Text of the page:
The signs say it louder and clearer.
When protests take over cities or countries, the slogans and symbols create a visual narrative that serve as a reminder for the demands of protestors. From Hong Kong’s Umbrella Revolution to the ‘Hands Up, Don’t Shoot’ sign in the United States and the Sunflower Movement in Taiwan, demonstrators have always come up with ingenious ways to make their protests distinctive and memorable.
In Africa, many protest signs continue to come up as various marches and rallies take place across the continent. Here are some of them:
Ethiopians have been using the crossed fist symbol to protest the government’s crackdown on Oromo and Amhara demonstrators. Around 500 people have been killed since the anti-government marches started in the country last November, according to human rights organizations. However, the gesture burst into global prominence on the last day of the 2016 Rio Olympics, when marathoner Feyisa Lilesa crossed his arms in X before he crossed the finish line to win a silver medal. Lilesa also crossed his hand again during the flower ceremony held after the run. Lilesa, an ethnic Oromo himself, said he was standing with his people who were demanding equal rights and full political participation.
If hair is political in South Africa, it has also taken a new political significance in Ethiopia. The country’s citizens have been shaving their heads to show solidarity with political prisoners. The wave of shaving caught on in response to a letter smuggled out of prison and attributed to Oromo political leader and educator, Bekele Gerba. Gerba, a leader of the Oromo Federalist Congress, was arrested last year and charged under Ethiopia’s anti-terrorism law. His letter called for a three-day national mourning to commemorate those killed by the government during the Oromo and Amhara protests. Shaving hair is considered a cultural norm in Ethiopia following the death of a family member or a loved one.
The Rabaa al-Adawiya Square in Cairo was the sight of one of Egypt’s bloodiest moments in recent history. Supporters of former president Mohamed Morsi camped at the square after he was deposed by the military after a year in office. After weeks of demonstrations, the military violently dispersed the protests, killing over 800 people according to one estimate. Since then, the Rabaa symbol, showing four fingers on yellow posters, has featured in anti-government protests. Besides alluding to the Rabaa square, ‘Rabaa’ also means ‘four’ in Arabic. Last year, the Egyptian government renamed the square after the country’s assassinated prosecutor general, Hisham Barakat.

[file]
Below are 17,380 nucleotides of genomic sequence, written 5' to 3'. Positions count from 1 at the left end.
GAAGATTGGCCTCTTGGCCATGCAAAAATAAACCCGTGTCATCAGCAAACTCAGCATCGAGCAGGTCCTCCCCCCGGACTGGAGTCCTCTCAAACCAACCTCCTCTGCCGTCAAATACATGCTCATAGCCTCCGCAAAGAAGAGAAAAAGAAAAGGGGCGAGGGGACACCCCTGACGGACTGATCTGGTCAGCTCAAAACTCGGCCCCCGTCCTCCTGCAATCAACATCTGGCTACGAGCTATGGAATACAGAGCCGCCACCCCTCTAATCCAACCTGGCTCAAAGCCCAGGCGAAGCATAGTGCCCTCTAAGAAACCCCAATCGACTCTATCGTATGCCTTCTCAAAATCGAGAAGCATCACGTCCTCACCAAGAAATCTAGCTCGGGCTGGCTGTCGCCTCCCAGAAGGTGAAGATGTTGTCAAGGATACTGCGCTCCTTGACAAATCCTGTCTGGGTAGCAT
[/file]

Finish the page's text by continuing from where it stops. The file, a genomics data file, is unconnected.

Women from all echelons of African societies have undressed in the past to draw attention to how they face discrimination and marginalization. Dr. Stella Nyanzi, an academic at Makerere University, undressed earlier this year to protest a dispute with the institute’s director over her contractual agreements. Nyanzi posted the naked photos and a video on Facebook after she was locked out of her office. She was later allowed back into her office.
Ugandan women also stripped in front of government officials last year, accusing them of wanting to take their land. In Uganda, a woman stripping is considered an ill omen, and is seen as a way to invoke curses on your enemy.
Protestors at the University of Cape Town in South Africa threw human excrement at the statue of Cecil John Rhodes, a colonial politician and businessman. Students at the university demanded the removal of the statue, saying the statue represented a symbol of oppression, and hindered the move for change and progress in the country. The statue, which was positioned at the university’s campus since 1934, was finally removed last year.
This one is definitely not an Africa-specific symbol of protest. It’s the penultimate iconography for struggle and resistance, and has been used by protestors of all political leanings and for all sorts of causes. Yet, the clenched fist of Nelson Mandela, holding hands with his then-wife Winnie, walking out of prison after 27 years, was marked as a sign of triumph against the apartheid regime in South Africa.
Internet and technology skeptics have often said that the revolution will not be tweeted. But examples of these are now prevalent in Africa, as smartphone use increases and more people get connected online. To that end, we have witnessed new forms of hash tag activism, with netizens demanding the removal of colonial statues, reduction in university fees, an end to human rights abuses, to oppression and to dictatorship.